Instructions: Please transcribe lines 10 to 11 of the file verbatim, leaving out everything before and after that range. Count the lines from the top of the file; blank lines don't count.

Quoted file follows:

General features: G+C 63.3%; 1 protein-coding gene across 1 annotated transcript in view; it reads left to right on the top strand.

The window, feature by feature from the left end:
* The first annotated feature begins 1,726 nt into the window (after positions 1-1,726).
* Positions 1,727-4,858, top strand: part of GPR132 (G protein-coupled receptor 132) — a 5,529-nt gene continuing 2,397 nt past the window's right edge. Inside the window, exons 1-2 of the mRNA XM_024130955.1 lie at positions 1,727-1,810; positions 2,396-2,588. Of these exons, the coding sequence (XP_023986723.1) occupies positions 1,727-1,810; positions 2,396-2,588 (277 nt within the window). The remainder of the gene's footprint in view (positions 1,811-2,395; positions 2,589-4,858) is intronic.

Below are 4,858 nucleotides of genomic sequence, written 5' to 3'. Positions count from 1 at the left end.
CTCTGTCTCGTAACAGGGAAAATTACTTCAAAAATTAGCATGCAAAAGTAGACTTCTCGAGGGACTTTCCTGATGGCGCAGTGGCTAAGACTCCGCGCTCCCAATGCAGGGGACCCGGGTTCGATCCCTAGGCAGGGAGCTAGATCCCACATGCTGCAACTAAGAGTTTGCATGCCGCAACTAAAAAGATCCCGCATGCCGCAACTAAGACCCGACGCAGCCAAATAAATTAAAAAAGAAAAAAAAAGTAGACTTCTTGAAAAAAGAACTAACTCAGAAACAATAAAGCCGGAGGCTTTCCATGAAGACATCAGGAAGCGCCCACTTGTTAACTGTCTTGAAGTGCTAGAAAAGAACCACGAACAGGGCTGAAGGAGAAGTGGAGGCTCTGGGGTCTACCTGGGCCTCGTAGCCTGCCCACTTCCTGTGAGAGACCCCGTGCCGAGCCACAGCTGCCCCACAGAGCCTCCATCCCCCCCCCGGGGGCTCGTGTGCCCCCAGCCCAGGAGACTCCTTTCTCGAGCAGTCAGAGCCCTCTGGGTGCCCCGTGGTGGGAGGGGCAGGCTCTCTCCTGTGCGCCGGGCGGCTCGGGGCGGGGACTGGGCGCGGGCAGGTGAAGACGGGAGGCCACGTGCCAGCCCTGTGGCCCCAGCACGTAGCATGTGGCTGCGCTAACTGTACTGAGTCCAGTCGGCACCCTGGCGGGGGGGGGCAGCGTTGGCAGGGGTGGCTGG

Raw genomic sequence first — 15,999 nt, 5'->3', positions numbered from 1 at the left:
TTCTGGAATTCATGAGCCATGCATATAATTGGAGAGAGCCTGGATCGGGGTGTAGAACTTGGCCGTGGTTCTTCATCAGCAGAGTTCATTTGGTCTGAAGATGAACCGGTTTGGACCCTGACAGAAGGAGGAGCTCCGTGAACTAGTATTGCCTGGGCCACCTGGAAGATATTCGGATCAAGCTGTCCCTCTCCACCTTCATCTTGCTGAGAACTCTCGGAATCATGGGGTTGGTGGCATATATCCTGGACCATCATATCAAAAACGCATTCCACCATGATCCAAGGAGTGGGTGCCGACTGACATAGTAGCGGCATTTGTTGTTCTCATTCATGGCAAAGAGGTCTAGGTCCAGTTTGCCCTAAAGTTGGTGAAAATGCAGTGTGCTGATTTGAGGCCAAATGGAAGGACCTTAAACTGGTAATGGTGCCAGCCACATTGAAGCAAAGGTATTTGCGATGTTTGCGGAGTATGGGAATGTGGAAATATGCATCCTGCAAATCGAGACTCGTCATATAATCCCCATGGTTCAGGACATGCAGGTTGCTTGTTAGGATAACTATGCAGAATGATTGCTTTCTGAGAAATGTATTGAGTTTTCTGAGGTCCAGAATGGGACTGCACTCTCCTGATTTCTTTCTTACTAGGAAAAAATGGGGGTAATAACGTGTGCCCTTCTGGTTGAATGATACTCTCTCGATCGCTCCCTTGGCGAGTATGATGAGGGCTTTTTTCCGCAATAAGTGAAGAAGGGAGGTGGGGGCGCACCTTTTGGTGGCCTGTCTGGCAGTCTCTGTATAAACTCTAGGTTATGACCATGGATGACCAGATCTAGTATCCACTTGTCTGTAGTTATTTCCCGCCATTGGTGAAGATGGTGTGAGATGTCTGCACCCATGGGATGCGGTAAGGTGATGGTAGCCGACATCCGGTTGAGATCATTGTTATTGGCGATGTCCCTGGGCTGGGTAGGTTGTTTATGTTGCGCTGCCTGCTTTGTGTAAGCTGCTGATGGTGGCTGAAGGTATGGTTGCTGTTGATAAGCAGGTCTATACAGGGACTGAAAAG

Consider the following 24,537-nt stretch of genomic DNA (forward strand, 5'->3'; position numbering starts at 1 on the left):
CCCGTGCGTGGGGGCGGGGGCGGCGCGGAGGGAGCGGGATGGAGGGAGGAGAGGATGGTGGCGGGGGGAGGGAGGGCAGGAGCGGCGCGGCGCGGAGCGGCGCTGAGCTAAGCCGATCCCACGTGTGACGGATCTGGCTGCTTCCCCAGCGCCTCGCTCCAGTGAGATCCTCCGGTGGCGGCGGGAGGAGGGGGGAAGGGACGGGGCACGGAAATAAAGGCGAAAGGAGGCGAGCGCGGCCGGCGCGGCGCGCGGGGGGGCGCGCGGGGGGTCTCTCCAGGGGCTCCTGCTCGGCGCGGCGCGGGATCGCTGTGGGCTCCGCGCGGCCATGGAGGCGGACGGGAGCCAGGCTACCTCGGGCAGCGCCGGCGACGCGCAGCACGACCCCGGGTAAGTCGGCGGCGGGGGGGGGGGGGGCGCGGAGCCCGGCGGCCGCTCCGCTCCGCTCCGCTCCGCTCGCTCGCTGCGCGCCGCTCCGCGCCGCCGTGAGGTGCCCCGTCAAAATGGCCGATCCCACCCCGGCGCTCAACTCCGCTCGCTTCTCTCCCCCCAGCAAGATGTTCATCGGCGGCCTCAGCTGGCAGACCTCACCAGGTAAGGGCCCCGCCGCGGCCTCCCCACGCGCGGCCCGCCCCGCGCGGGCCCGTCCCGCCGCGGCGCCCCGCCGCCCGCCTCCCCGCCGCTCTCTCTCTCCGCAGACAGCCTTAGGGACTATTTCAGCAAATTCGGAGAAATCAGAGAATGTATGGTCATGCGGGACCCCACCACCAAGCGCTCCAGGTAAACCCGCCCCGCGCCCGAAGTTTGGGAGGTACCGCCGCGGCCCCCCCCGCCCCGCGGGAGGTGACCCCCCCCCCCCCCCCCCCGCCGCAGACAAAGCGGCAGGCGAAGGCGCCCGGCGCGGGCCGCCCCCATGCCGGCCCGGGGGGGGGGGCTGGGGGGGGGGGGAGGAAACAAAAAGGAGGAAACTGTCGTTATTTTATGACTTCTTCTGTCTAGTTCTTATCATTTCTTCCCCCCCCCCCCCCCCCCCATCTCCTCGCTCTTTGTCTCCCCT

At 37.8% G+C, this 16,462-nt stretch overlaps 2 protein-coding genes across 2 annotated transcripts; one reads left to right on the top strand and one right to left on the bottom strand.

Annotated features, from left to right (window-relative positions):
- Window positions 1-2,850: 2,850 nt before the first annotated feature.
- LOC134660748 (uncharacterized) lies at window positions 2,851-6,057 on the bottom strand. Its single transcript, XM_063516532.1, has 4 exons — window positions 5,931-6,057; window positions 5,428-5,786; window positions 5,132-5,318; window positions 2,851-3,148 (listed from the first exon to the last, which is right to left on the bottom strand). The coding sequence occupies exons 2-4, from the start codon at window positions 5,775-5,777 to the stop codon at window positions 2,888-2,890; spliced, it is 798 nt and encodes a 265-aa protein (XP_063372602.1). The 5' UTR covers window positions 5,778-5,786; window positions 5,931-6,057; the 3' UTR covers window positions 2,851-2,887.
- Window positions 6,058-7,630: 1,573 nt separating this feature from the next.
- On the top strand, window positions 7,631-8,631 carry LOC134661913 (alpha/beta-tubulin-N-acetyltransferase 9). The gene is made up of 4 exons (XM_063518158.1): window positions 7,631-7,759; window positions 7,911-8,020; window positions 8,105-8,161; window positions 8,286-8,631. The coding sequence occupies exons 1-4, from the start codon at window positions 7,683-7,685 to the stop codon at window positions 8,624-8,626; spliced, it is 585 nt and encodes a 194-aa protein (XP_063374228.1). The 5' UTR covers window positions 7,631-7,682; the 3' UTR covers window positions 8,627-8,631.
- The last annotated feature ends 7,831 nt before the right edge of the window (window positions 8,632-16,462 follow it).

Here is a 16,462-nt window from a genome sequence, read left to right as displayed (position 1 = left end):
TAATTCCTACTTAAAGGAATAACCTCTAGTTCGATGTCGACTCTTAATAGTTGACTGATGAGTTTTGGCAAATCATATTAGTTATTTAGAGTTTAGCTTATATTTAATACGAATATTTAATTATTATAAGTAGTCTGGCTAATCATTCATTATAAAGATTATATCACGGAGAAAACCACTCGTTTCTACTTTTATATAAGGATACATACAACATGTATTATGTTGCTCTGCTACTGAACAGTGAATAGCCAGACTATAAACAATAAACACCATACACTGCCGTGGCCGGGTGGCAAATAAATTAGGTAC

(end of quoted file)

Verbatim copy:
CCCGTGCGTGGGGGCGGGGGCGGCGCGGAGGGAGCGGGATGGAGGGAGGAGAGGATGGTGGCGGGGGGAGGGAGGGCAGGAGCGGCGCGGCGCGGAGCGGCGCTGAGCTAAGCCGATCCCACGTGTGACGGATCTGGCTGCTTCCCCAGCGCCTCGCTCCAGTGAGATCCTCCGGTGGCGGCGGGAGGAGGGGGGAAGGGACGGGGCACGGAAATAAAGGCGAAAGGAGGCGAGCGCGGCCGGCGCGGCGCGCGGGGGGGCGCGCGGGGGGTCTCTCCAGGGGCTCCTGCTCGGCGCGGCGCGGGATCGCTGTGGGCTCCGCGCGGCCATGGAGGCGGACGGGAGCCAGGCTACCTCGGGCAGCGCCGGCGACGCGCAGCACGACCCCGGGTAAGTCGGCGGCGGGGGGGGGGGGGGCGCGGAGCCCGGCGGCCGCTCCGCTCCGCTCCGCTCCGCTCGCTCGCTGCGCGCCGCTCCGCGCCGCCGTGAGGTGCCCCGTCAAAATGGCCGATCCCACCCCGGCGCTCAACTCCGCTCGCTTCTCTCCCCCCAGCAAGATGTTCATCGGCGGCCTCAGCTGGCAGACCTCACCAGGTAAGGGCCCCGCCGCGGCCTCCCCACGCGCGGCCCGCCCCGCGCGGGCCCGTCCCGCCGCGGCGCCCCGCCGCCCGCCTCCCCGCCGCTCTCTCTCTCCGCAGACAGCCTTAGGGACTATTTCAGCAAATTCGGAGAAATCAGAGAATGTATGGTCATGCGGGACCCCACCACCAAGCGCTCCAGGTAAACCCGCCCCGCGCCCGAAGTTTGGGAGGTACCGCCGCGGCCCCCCCCGCCCCGCGGGAGGTGACCCCCCCCCCCCCCCCCCCGCCGCAGACAAAGCGGCAGGCGAAGGCGCCCGGCGCGGGCCGCCCCCATGCCGGCCCGGGGGGGGGGGCTGGGGGGGGGGGGAGGAAACAAAAAGGAGGAAACTGTCGTTATTTTATGACTTCTTCTGTCTAGTTCTTATCATTTCTTCCCCCCCCCCCCCCCCCCCATCTCCTCGCTCTTTGTCTCCCCT

At 37.8% G+C, this 16,462-nt stretch overlaps 2 protein-coding genes across 2 annotated transcripts; one reads left to right on the top strand and one right to left on the bottom strand.